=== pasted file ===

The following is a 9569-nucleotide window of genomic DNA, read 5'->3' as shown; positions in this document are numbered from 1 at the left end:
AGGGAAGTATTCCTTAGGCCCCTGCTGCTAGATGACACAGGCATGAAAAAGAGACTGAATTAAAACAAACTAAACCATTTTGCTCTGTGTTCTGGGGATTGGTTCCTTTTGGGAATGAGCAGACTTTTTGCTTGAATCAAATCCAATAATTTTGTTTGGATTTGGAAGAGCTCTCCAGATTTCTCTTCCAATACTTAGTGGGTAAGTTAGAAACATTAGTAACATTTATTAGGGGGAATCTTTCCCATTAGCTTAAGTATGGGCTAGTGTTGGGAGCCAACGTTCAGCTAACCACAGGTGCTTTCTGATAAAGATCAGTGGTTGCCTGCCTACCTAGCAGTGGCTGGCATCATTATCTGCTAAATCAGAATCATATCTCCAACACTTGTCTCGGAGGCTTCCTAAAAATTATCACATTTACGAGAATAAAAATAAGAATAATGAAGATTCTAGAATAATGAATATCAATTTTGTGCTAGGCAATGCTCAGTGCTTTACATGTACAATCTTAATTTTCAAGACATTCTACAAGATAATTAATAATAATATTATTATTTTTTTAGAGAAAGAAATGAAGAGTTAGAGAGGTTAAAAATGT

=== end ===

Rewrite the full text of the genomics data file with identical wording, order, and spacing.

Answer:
The following is a 9569-nucleotide window of genomic DNA, read 5'->3' as shown; positions in this document are numbered from 1 at the left end:
AGGGAAGTATTCCTTAGGCCCCTGCTGCTAGATGACACAGGCATGAAAAAGAGACTGAATTAAAACAAACTAAACCATTTTGCTCTGTGTTCTGGGGATTGGTTCCTTTTGGGAATGAGCAGACTTTTTGCTTGAATCAAATCCAATAATTTTGTTTGGATTTGGAAGAGCTCTCCAGATTTCTCTTCCAATACTTAGTGGGTAAGTTAGAAACATTAGTAACATTTATTAGGGGGAATCTTTCCCATTAGCTTAAGTATGGGCTAGTGTTGGGAGCCAACGTTCAGCTAACCACAGGTGCTTTCTGATAAAGATCAGTGGTTGCCTGCCTACCTAGCAGTGGCTGGCATCATTATCTGCTAAATCAGAATCATATCTCCAACACTTGTCTCGGAGGCTTCCTAAAAATTATCACATTTACGAGAATAAAAATAAGAATAATGAAGATTCTAGAATAATGAATATCAATTTTGTGCTAGGCAATGCTCAGTGCTTTACATGTACAATCTTAATTTTCAAGACATTCTACAAGATAATTAATAATAATATTATTATTTTTTTAGAGAAAGAAATGAAGAGTTAGAGAGGTTAAAAATGT